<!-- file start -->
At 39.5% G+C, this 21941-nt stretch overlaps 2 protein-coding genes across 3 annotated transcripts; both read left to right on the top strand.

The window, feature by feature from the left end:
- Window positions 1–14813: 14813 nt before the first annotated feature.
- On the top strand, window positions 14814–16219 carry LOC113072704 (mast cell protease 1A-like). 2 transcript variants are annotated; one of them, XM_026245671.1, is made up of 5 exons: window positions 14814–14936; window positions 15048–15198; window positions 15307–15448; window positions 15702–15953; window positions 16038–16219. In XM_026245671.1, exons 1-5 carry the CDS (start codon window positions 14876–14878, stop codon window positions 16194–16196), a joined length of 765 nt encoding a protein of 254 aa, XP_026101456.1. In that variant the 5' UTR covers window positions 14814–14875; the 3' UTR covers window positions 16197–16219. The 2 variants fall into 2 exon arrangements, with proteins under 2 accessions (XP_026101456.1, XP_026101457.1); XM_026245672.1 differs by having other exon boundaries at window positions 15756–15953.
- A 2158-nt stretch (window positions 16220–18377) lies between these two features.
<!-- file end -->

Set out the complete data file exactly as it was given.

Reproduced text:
At 39.5% G+C, this 21941-nt stretch overlaps 2 protein-coding genes across 3 annotated transcripts; both read left to right on the top strand.

The window, feature by feature from the left end:
- Window positions 1–14813: 14813 nt before the first annotated feature.
- On the top strand, window positions 14814–16219 carry LOC113072704 (mast cell protease 1A-like). 2 transcript variants are annotated; one of them, XM_026245671.1, is made up of 5 exons: window positions 14814–14936; window positions 15048–15198; window positions 15307–15448; window positions 15702–15953; window positions 16038–16219. In XM_026245671.1, exons 1-5 carry the CDS (start codon window positions 14876–14878, stop codon window positions 16194–16196), a joined length of 765 nt encoding a protein of 254 aa, XP_026101456.1. In that variant the 5' UTR covers window positions 14814–14875; the 3' UTR covers window positions 16197–16219. The 2 variants fall into 2 exon arrangements, with proteins under 2 accessions (XP_026101456.1, XP_026101457.1); XM_026245672.1 differs by having other exon boundaries at window positions 15756–15953.
- A 2158-nt stretch (window positions 16220–18377) lies between these two features.